Published on February 7th, 2014 | by Millennium Magazine Staff0
“Orangeburg Massacre”; SC African American History Calendar Feature
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On February 6, 1968, South Carolina State college students attempted to bowl at Orangeburg’s only bowling alley, the All-Star Bowling Lane. The owner refused, tensions escalated and violence erupted. When it ended, nine students and one city policeman received hospital treatment for injuries, while other students were treated at the college infirmary.
Two days later, on February 8, 1968, a fire truck was called to douse a bonfire lit by students on a street in front of the campus. State troopers — all of them white, with little training in crowd control — moved in to protect the firemen. As more than 100 students retreated inside the campus, a student tossed a banister rail, which struck a trooper in the face. He fell to the ground, bleeding. Five minutes later, almost 70 law enforcement officers lined the edge of the campus. They were armed with carbines, pistols, and shotguns.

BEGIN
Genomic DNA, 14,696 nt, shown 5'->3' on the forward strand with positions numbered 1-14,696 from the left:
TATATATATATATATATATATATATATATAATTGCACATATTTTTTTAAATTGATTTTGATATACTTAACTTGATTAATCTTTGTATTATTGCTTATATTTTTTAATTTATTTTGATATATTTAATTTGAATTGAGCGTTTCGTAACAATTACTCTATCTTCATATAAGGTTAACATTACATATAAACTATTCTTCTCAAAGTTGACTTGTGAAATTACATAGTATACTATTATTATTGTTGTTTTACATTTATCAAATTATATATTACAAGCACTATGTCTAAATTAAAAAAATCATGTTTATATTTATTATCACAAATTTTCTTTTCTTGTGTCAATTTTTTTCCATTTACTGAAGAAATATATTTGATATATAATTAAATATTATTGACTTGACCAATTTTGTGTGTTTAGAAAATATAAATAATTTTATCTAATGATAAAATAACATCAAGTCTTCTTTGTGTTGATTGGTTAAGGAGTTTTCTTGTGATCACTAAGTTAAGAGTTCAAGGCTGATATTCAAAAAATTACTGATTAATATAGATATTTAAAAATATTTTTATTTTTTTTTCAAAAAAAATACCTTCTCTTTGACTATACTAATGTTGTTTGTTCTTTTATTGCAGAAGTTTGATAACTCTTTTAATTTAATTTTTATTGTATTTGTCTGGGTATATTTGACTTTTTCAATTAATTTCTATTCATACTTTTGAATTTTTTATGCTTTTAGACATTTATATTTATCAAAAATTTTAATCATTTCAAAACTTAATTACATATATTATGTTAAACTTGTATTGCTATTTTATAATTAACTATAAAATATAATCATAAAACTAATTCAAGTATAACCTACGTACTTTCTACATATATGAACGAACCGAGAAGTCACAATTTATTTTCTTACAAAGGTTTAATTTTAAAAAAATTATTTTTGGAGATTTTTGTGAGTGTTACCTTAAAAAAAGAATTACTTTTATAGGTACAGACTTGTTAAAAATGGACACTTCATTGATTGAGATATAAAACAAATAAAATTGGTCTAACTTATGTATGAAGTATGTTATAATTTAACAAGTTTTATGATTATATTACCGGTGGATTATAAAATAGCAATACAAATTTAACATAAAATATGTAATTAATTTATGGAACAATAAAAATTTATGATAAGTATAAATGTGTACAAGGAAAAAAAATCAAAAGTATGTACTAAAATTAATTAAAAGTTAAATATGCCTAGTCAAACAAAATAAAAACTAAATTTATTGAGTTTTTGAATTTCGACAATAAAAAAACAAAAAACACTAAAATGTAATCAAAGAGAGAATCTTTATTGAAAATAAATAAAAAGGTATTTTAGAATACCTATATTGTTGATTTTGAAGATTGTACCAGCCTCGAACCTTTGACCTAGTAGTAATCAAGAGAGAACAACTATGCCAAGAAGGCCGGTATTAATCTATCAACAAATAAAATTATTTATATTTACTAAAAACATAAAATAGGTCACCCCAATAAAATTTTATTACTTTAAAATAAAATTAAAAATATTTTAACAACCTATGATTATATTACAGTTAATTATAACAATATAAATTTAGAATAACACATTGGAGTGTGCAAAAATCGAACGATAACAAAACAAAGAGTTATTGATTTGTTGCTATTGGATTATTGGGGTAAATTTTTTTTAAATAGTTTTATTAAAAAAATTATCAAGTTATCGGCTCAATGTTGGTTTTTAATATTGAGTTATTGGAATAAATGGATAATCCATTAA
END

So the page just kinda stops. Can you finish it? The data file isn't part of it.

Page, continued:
Students began returning to watch as the bonfire was extinguished, a trooper fired several shots from his carbine into the air — apparently intended as warning shots. As other officers began firing, students fled in panic or dove for cover. By the time the shooting ended, three people were dead and 27 injured, many of whom were shot in their back or side or even in the soles of their feet.
The three fatalities were Samuel Hammond, a freshman from Fort Lauderdale, FL; Henry Smith, a sophomore from Marion, SC; and Delano Middleton, a seventeen-year-old youth from Orangeburg.
Immediately following the incident, South Carolina National Guardsmen were sent to Orangeburg to prevent further acts of violence. Nine patrolmen were ultimately tried, and after pleading self-defense, acquitted.
Photo courtesy of Cecil Williams.